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Tuesday, May 24, 2022
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Living in a ‘pighearted’ world

"We know that the world full of pigheaded people, will be a good place with 'pighearted' people"

As things happen in fairy tales, the year 2022 also brings a ‘one-bad-news-and-one-good-news’ moment. Incidentally, both pieces of news belong to the medical sector.

First the bad news: the Omicron variant is spreading like jungle fire. Medical scientists say the only thing they know about the treacherous variant is that they do not know enough about the variant. The part of the problem is that Omicron infection transmits to others, regardless of symptoms and vaccination status. The only way to avoid the infection is to follow SOPs and get a booster dose, which our government has been providing to all those above 18, free of cost.

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Now, the good news.

A team of doctors at the University of Maryland Medical Center in the US has made it possible for a human to live on a pig’s heart. In the medical miracle, the team, which also had a Pakistani-American doctor, transplanted a genetically modified pig’s heart into a patient named David Bennett, 57, who allowed the doctor to go ahead with the medical-first procedure. Of course, the patient had lost all medically available options, and it was a last-ditch effort by him to try the pig heart to see another day. He gambled, while the doctors did not disappoint him either and after a seven-hour transplant procedure, he regained senses to hear ‘hello’ from the doctors, standing anxious around him.

Now, it has almost been a week that Bennett is doing well, though he is still under observation in the hospital. He has yet to speak to the media and doctors are counting every passing moment cautiously. We wish him a speedy recovery so that in the future the transplant of genetically modified animal organs into the human body becomes a routine matter. This will save precious lives and meet the shortage of human organs donated for transplant.

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We, in Pakistan, greeted the news, not because of the medical miracle, but for the inclusion of the Pakistani-American doctor.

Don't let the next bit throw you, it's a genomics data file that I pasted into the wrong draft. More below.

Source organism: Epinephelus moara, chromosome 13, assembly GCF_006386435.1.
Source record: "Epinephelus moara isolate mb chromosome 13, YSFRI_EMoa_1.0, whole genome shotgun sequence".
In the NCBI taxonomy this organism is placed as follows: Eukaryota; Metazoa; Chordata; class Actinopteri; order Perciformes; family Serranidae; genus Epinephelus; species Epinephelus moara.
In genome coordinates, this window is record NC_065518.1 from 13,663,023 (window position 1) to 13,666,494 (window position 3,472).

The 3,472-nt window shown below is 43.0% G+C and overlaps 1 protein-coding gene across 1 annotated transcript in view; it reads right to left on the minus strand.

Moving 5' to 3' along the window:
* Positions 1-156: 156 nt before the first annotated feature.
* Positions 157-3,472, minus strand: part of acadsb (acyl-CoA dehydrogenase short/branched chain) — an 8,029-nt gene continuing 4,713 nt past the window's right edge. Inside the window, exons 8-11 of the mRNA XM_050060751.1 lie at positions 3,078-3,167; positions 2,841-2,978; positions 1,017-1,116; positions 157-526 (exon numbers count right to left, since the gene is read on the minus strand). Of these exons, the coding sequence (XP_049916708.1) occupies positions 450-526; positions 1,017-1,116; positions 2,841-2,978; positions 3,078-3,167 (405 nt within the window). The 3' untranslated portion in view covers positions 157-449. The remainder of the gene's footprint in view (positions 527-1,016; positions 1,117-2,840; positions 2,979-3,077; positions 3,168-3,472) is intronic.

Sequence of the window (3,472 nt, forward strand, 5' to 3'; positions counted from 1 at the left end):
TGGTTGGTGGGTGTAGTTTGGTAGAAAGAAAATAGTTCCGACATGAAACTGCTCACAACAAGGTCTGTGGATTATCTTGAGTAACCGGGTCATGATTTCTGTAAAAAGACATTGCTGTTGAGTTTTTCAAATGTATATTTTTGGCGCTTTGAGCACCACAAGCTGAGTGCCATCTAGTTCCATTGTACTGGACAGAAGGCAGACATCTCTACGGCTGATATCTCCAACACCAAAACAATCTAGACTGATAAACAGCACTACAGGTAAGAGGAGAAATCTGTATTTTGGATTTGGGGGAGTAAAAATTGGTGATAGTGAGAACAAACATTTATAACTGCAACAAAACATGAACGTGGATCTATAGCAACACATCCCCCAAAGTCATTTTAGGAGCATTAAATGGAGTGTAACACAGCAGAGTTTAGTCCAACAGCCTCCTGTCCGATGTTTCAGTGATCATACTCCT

Dr. Mohammad Mohiuddin, MD, is scientific and programme director of the Cardiac Xenotransplantation Programme at the University of Maryland School of Medicine. Born in Karachi, and graduating from the Dow Medical College, Dr. Mohiuddin made Pakistan proud by playing a leading role in the transplant procedure of the animal organ in the human body. In the 1990s, he moved to the US and won a fellowship in transplantation biology at the University of Pennsylvania. He is a recipient of a fellowship in bone marrow transplantation at the Institute of Cellular Therapeutics, Drexel University.

So far, we have hailed the subject – David Bennet – whose permission made possible the entrance of a pig’s heart to the human body.

We have hailed the wonderful team of the University of Maryland Medical Center in the US that made us celebrate the occasion. Not to mention our own Dr. Mohammad Mohiuddin sahib.

So, what has been left out so far?

It is the donor, the very pig, whose heart made the miracle happen.

The nameless pig, which donated its heart, was developed by firm Revivicor. The animal, which often comes with four-letter words, let humans genetically modify its heart 10 times. The big-hearted pig is not alive to see the celebratory mode of the world, but its heart will keep on receiving gratefulness with every breath of David Bennet.

What the future holds for David Bennett cannot be predicted at this moment, but we know that the world full of pigheaded people, will be a good place with ‘pighearted’ people.

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